8 Oral Health Tips For Seniors

Maintaining positive oral health is important during all stages throughout our human development but it can be especially vital during specific periods. One of those periods is during our seniors years. This is partially because oral health is often one of the hygienic tasks we begin to let slide, especially as we get older. This can be because we forget that oral health is related to whole-body health! This is why it can be especially important for seniors. 

There are certain circumstances that can make it more difficult for seniors to maintain their oral health, such as arthritis in the hands and fingers. This can make brushing or flossing teeth difficult to impossible to do. Drugs and medication also affect oral health. 

Senior health problems can be fairly common, spanning from issues like dry mouth to periodontal disease. Since oral healthy can directly effect the rest of the body health, these issues should be addressed as soon as possible and taken seriously. Making an effort to take care of senior teeth and gum health is equally important as monitoring digestive, heart, or lung health. 

For you seniors looking to keep that oral health optimal, here are a few tips we've collected that go a long way for helping sustain healthy teeth, gums, and mouth health. 

1. Brush Your Teeth Twice A Day With Soft Bristles & Quality Toothpaste

It may seem obvious but being sure that you brush your teeth once in the morning and once in the evening is the base-line act for supporting your oral and dental health. Whether you're a grandma or a grand-kid, brushing is a must, especially since the risk for cavities rises as you get older. If you use dentures, be sure to gently brush the gums on the sides and roof of your mouth. This can go a long way in reducing irritation and inflammation and preventing tartar build-up. 

2. Use The Right Toothbrush

Be good to your teeth and gums - use the right toothbrush. Electric toothbrushes are effective and safe for all ages and if you get a hands-free electric brush, it can be all the more easy to use and convenient when struggling with mobility or arthritis. Be sure to switch out your brush heads every 3 to 4 months. Even if you don't go electric an all-natural, soft-bristled toothbrush is the best way to go. This will still do the job when it comes to removing stain-causing agents from your teeth and gums. 

3. Clean Between Your Teeth Once A Day 

Whether your use floss or a water flossing device, be sure to incorporate it once-daily into your routine. Flossing removes food and bacteria from between the teeth which helps prevent infections, tooth decay, and gum disease all which can lead to more serious health problems if left unaddressed. 

4. Clean Dentures Daily

Bacteria can easily stick to your partial or full dentures so it's important to clean them daily with cleaning agents designed specifically for dentures. Do not use toothpaste for natural teeth to clean your dentures or any other household cleaners as they are too coarse and damage your dentures. Your dentist will likely specify how long you should wear your dentures daily but it is recommended to remove them for at least four hours every 24 hours to keep the lining of your mouth healthy. Another best practice is to remove your full or partial dentures at night.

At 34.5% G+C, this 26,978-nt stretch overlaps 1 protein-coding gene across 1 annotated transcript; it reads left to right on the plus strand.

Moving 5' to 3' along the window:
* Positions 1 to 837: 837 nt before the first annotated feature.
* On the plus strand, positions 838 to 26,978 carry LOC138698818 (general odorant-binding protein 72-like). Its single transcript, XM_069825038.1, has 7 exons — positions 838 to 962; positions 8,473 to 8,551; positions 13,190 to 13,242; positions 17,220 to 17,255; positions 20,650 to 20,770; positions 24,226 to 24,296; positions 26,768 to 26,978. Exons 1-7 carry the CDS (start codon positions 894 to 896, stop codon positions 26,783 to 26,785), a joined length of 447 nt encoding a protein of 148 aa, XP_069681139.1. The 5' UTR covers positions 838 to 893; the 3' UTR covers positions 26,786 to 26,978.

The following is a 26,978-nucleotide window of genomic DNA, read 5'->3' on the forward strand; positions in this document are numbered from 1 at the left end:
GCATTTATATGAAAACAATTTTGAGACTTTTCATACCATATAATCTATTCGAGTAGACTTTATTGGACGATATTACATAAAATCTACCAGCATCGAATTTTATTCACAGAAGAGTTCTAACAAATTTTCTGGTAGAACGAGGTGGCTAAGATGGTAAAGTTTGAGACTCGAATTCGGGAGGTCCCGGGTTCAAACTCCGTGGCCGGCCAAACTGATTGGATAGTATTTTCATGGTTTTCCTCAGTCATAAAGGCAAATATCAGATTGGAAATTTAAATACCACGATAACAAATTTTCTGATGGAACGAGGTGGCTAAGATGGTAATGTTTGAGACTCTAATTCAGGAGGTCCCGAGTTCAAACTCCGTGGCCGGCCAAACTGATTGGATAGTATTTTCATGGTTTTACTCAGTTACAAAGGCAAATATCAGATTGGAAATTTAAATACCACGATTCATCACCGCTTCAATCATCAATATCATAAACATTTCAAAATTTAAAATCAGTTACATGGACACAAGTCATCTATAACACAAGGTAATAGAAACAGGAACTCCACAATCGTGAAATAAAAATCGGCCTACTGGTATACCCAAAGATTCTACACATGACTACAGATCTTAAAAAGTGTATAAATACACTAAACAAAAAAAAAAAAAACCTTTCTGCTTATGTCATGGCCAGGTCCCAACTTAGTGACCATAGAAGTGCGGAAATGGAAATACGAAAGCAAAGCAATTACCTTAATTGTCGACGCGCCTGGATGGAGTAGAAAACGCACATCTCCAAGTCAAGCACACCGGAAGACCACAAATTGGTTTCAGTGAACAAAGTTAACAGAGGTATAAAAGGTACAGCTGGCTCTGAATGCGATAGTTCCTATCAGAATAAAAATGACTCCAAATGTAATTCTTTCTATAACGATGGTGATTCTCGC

5. Be Observant Of Changes In Your Mouth

Another reason it's important to be brushing your teeth twice a day is because it helps you notice if anything seems off in and around your mouth. Being aware of the familiar verses unfamiliar tastes and consistencies of your tongue, teeth, gums, and saliva can be very helpful. The risk of contracting oral cancer increases as we get older so if you notice any changes in your mouth, it's best to get them checked out. 

  • A spot or lump in your mouth, lip, or throat area that feels uncomfortable or sore.
  • White or red patches on the tongue or in your mouth
  • Difficulty chewing, swallowing or moving the jaw or tongue
  • Swelling in the jaw
  • Pain in one ear without hearing loss
  • Numbness in the tongue or mouth

6. Eat Nutritious Foods

Brushing and flossing do a lot for maintaining and supporting your oral hygiene but other factors can also majorly impact it as well. Suitable nutrition is one of those main factors. Providing yourself with a balanced diet of vegetables, fruits, whole grains, low-fat dairy, and lean proteins can supply nutrients needed for positive oral health. 

Of course calcium-rich foods like almonds and salmon are best for your teeth as they benefit your bones. Try swapping out sugary treats for more foods that feature helpful vitamins and minerals and you will definitely see a difference in both your oral and overall health.

7. Quit Smoking & Limit Alcohol Ingestion

We all know by now that smoking is pretty awful for us, and not just for our lungs and internal organs but also for our teeth and mouth health. It's been proven smokers are seven times more likely to develop periodontal disease than non-smokers among other health risks.

The same goes for alcohol, alcohol drinkers are six times more likely to contract oral cancers than non-drinkers. Alcohol is loaded up with sugar so drinking it in excess can cause damage to your teeth and lead to cavities more quickly. Cutting back on both of these or quitting them altogether can greatly benefit both your oral and bodily health.

8. See Your Dentist Regularly 


Being proactive about your dental health includes consulting your dentist regularly, or at least once a year. Professional dental cleanings make up for what brushing, rinsing and flossing miss. It also helps you identify issues early on that could potentially lead to pain or illness. 

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